Working with clay is a continual process of listening and responding to the material in my hands, an exercise in patience and persuasion. I am drawn to clay for its malleability and memory, for the way it records the movement of my fingers. I love the evidence of that process made permanent through firing, and the honesty and intimacy of a handmade mark.
Through my pottery I hope to create a partnership between utility and decoration which contributes a sense of intention to daily life, in particular to the experience of eating or sharing a meal. I am inspired by the intersection of practical function and aesthetics, the relationship between object and food, and the potential of utilitarian forms to be more than just utilitarian. The right bowl, a beautiful plate, a mug that fits perfectly between hands— these objects make ordinary experiences feel special, and they make good food taste even more delicious. With kitchens, coffee, and the dinner table in mind as I work, I strive to make functional pots which celebrate the foods and drinks they hold, and add beauty to the spaces they adorn.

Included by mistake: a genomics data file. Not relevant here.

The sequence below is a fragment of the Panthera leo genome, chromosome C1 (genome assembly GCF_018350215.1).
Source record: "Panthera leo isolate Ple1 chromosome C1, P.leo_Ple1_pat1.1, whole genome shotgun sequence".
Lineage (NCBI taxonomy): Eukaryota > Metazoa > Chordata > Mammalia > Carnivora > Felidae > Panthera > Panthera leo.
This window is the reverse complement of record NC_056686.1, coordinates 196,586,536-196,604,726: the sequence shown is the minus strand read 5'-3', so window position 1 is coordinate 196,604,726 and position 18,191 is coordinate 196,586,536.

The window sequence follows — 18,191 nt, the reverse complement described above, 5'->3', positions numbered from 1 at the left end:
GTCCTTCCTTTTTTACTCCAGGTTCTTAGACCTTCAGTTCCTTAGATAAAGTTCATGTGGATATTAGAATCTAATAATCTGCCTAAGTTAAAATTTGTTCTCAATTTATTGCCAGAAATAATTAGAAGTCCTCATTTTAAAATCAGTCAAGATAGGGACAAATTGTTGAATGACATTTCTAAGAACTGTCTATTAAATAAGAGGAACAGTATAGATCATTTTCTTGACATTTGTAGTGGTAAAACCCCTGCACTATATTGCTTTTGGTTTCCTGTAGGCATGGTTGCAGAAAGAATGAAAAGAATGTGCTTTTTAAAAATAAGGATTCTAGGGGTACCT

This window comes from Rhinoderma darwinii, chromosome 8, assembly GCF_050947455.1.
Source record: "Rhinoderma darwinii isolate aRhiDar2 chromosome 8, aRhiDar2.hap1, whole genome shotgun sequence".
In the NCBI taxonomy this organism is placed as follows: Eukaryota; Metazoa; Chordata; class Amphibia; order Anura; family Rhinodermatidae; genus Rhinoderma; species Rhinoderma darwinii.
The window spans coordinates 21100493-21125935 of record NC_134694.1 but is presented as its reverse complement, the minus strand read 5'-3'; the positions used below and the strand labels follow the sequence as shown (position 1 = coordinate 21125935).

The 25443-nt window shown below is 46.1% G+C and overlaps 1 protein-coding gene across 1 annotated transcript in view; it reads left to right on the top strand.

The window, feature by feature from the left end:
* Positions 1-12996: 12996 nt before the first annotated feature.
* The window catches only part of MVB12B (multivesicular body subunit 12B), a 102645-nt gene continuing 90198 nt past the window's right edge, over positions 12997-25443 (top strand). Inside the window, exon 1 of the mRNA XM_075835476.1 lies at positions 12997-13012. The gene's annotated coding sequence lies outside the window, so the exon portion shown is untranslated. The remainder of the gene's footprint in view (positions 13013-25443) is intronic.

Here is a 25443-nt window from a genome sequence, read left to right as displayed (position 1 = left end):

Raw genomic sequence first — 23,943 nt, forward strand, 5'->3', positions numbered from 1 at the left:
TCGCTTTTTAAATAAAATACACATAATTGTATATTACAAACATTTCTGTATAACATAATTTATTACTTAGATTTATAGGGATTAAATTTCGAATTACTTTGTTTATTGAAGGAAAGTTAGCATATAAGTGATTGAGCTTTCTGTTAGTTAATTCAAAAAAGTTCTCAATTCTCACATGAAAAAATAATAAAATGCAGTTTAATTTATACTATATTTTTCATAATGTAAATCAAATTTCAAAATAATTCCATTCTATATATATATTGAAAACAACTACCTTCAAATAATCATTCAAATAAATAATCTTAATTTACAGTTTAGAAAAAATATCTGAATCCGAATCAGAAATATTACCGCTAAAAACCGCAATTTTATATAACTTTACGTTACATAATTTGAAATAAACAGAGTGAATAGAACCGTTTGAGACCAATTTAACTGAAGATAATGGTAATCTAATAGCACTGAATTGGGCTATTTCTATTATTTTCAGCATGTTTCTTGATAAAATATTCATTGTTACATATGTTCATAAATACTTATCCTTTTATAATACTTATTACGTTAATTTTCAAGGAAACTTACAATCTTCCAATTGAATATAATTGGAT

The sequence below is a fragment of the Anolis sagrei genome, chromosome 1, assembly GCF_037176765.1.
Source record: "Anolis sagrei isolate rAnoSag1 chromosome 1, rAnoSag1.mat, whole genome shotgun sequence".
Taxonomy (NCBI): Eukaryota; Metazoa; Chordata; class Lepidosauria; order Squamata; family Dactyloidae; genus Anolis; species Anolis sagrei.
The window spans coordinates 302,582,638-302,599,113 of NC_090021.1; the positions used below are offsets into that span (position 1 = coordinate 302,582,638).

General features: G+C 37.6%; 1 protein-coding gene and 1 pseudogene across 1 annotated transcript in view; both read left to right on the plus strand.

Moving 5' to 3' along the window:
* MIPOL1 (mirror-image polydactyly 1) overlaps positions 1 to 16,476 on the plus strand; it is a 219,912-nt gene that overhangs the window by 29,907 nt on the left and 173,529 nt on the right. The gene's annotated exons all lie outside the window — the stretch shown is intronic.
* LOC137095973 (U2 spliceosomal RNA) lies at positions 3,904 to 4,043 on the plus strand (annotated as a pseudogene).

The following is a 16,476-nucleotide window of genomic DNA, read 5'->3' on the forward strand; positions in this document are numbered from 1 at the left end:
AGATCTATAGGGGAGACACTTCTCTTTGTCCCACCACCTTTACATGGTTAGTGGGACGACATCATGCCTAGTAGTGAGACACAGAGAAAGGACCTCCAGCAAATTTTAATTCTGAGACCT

My sculptural work explores my experience of nature and its strange, ephemeral beauty. I am interested in the way that repeated forms can be altered or subtly individualized and arranged into a grouping to create patterns and rhythm, contrasting the details of each piece with the overall effect of the whole.